Send to

Choose Destination
Am J Respir Crit Care Med. 2018 Jan 15;197(2):193-203. doi: 10.1164/rccm.201705-0860OC.

Disease Staging and Prognosis in Smokers Using Deep Learning in Chest Computed Tomography.

Author information

1 Sierra Research, Alicante, Spain.
2 Applied Chest Imaging Laboratory, Department of Radiology, and.
3 Division of Pulmonary and Critical Care Medicine, Department of Medicine, Brigham and Women's Hospital, Boston Massachusetts.



Deep learning is a powerful tool that may allow for improved outcome prediction.


To determine if deep learning, specifically convolutional neural network (CNN) analysis, could detect and stage chronic obstructive pulmonary disease (COPD) and predict acute respiratory disease (ARD) events and mortality in smokers.


A CNN was trained using computed tomography scans from 7,983 COPDGene participants and evaluated using 1,000 nonoverlapping COPDGene participants and 1,672 ECLIPSE participants. Logistic regression (C statistic and the Hosmer-Lemeshow test) was used to assess COPD diagnosis and ARD prediction. Cox regression (C index and the Greenwood-Nam-D'Agnostino test) was used to assess mortality.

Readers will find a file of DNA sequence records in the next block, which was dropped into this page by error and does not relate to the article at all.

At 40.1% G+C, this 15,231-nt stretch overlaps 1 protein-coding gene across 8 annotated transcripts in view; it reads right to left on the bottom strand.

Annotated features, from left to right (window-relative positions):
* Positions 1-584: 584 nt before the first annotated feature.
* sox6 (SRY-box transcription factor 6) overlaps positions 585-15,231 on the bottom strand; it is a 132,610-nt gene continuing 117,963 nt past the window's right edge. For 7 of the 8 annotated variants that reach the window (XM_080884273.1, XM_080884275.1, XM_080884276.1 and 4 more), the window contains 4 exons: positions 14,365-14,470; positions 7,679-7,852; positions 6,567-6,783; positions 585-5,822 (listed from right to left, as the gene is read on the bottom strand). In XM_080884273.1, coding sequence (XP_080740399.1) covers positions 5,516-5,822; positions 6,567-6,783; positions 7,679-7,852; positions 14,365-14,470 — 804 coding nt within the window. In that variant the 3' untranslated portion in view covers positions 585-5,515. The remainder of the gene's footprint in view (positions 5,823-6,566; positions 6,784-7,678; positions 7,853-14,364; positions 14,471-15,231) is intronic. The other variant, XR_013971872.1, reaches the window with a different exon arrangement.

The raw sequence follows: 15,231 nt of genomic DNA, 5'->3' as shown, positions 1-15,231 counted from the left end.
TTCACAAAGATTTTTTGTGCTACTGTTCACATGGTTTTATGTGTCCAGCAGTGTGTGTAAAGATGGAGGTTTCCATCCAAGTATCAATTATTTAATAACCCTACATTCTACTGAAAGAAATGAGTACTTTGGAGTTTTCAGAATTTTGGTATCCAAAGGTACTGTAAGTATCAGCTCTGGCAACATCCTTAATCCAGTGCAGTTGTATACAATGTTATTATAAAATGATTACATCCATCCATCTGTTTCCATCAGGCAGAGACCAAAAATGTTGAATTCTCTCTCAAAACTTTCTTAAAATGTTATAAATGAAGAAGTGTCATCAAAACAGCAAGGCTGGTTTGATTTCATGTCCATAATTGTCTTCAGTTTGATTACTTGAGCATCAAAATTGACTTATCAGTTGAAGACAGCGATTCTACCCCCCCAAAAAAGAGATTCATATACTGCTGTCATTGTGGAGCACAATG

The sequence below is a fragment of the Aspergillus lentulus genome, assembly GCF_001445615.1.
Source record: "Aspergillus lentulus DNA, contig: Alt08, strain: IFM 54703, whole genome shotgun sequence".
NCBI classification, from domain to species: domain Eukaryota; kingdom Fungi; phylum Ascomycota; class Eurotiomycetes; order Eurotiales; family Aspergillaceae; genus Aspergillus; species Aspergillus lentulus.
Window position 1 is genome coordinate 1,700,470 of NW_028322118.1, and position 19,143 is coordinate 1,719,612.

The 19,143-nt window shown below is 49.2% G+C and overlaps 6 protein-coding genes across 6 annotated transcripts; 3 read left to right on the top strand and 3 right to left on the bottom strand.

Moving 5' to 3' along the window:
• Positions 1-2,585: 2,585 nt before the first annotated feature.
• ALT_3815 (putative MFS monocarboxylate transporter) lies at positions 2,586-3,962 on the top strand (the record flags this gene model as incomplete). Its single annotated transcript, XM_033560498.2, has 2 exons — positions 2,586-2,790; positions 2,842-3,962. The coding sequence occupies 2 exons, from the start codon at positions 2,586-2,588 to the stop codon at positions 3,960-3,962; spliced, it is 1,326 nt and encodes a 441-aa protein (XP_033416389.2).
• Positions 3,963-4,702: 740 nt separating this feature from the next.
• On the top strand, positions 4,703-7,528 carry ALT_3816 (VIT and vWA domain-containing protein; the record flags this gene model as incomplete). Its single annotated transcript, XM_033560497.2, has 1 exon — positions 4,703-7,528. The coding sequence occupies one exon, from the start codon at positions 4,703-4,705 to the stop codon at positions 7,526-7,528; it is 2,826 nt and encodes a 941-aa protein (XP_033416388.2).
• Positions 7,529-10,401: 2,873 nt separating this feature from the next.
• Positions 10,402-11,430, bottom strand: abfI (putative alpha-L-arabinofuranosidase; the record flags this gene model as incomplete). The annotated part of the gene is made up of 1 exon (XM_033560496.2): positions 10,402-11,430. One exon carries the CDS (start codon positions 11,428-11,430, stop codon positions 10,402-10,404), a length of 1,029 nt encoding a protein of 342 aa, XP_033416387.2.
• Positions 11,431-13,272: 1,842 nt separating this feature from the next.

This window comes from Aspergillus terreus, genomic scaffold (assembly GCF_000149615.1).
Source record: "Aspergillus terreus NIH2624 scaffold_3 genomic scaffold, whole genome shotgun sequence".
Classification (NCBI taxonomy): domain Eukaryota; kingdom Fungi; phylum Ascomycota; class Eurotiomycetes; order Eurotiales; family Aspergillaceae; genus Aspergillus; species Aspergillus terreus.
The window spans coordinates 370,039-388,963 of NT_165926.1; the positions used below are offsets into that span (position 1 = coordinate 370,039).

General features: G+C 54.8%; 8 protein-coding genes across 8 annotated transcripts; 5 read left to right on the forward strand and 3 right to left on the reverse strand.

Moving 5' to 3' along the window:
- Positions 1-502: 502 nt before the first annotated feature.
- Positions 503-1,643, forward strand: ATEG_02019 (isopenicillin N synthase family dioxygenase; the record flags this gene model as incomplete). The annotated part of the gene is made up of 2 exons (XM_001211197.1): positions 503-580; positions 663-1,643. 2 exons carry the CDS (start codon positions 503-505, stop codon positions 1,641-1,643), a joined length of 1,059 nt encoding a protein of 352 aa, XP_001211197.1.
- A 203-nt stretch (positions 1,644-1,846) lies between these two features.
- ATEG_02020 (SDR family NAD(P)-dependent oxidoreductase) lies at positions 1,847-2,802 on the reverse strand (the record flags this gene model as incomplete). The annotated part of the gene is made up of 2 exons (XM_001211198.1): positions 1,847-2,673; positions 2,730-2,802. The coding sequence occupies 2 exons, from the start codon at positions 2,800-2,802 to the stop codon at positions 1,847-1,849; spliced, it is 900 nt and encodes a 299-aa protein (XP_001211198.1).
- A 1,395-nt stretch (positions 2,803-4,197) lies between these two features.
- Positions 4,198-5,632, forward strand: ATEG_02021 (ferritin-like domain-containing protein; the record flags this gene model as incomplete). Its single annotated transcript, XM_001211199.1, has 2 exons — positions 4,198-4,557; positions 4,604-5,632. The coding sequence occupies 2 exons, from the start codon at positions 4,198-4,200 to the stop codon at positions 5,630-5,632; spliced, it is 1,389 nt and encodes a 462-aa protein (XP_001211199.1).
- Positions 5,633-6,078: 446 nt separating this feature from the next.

In COPDGene, the C statistic for the detection of COPD was 0.856. A total of 51.1% of participants in COPDGene were accurately staged and 74.95% were within one stage. In ECLIPSE, 29.4% were accurately staged and 74.6% were within one stage. In COPDGene and ECLIPSE, the C statistics for ARD events were 0.64 and 0.55, respectively, and the Hosmer-Lemeshow P values were 0.502 and 0.380, respectively, suggesting no evidence of poor calibration. In COPDGene and ECLIPSE, CNN predicted mortality with fair discrimination (C indices, 0.72 and 0.60, respectively), and without evidence of poor calibration (Greenwood-Nam-D'Agnostino P values, 0.307 and 0.331, respectively).


A deep-learning approach that uses only computed tomography imaging data can identify those smokers who have COPD and predict who are most likely to have ARD events and those with the highest mortality. At a population level CNN analysis may be a powerful tool for risk assessment.


X-ray computed tomography; artificial intelligence (computer vision systems); chronic obstructive pulmonary disease; neural networks

Supplemental Content

Full text links

Icon for Atypon Icon for PubMed Central
Loading ...
Support Center